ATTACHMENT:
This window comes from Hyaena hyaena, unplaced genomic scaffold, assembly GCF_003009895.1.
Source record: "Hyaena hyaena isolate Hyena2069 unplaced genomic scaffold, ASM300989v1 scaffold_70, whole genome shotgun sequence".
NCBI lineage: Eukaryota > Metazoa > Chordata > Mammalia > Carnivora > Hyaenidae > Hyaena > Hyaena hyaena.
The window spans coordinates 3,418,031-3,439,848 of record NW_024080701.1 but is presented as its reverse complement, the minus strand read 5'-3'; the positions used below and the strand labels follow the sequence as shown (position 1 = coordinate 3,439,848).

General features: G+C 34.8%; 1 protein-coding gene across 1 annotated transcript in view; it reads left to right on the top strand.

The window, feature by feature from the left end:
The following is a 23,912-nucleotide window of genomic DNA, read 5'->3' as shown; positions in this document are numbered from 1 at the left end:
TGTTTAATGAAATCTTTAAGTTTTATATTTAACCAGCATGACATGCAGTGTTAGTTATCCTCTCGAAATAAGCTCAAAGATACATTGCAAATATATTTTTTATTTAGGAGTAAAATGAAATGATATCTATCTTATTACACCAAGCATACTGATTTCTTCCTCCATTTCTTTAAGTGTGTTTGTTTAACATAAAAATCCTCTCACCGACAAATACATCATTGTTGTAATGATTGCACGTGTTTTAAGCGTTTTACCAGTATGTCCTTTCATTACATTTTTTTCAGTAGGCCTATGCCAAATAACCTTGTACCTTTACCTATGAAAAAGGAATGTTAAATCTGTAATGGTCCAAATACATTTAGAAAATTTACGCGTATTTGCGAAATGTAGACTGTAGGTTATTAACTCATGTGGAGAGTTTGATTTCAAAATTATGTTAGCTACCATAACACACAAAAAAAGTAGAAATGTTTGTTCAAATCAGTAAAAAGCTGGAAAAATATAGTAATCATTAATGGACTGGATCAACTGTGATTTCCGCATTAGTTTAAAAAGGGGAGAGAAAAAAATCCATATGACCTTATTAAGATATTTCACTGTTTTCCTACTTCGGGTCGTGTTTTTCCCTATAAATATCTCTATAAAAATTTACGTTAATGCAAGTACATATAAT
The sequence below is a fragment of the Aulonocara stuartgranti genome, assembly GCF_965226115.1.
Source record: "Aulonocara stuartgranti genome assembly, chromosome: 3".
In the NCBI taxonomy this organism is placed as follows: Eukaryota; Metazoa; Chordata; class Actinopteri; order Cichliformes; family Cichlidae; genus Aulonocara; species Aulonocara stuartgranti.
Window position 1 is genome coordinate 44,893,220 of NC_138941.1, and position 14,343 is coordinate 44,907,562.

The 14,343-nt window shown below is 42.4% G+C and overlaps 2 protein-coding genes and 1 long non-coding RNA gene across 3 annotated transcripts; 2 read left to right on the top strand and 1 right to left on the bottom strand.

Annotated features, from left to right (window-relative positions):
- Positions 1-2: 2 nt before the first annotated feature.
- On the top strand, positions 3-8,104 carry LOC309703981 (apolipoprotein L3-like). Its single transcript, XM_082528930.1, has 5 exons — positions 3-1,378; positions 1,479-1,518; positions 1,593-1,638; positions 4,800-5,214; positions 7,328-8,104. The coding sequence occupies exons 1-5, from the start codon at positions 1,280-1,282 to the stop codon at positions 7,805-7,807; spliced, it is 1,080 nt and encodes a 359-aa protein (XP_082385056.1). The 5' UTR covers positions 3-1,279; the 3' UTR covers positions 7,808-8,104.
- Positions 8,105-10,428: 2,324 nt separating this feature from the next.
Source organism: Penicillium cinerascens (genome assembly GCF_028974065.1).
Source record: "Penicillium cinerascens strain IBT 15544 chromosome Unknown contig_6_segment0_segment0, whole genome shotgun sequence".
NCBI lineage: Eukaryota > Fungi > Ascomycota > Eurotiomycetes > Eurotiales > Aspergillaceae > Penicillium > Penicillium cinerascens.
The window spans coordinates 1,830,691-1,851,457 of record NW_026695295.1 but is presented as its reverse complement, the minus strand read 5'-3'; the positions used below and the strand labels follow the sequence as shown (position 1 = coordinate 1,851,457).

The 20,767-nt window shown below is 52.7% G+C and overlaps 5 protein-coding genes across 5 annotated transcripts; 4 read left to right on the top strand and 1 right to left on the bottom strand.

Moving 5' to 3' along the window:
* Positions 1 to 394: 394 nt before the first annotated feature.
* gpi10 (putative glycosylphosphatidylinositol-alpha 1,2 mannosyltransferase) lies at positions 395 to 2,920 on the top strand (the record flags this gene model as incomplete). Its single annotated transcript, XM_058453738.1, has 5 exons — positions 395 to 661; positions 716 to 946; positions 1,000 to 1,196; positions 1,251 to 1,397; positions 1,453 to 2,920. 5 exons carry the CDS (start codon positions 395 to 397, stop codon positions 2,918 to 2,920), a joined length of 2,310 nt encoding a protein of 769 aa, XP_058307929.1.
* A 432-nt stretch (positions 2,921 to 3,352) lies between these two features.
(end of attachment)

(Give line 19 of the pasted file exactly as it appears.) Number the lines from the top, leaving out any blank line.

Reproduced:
Source record: "Penicillium cinerascens strain IBT 15544 chromosome Unknown contig_6_segment0_segment0, whole genome shotgun sequence".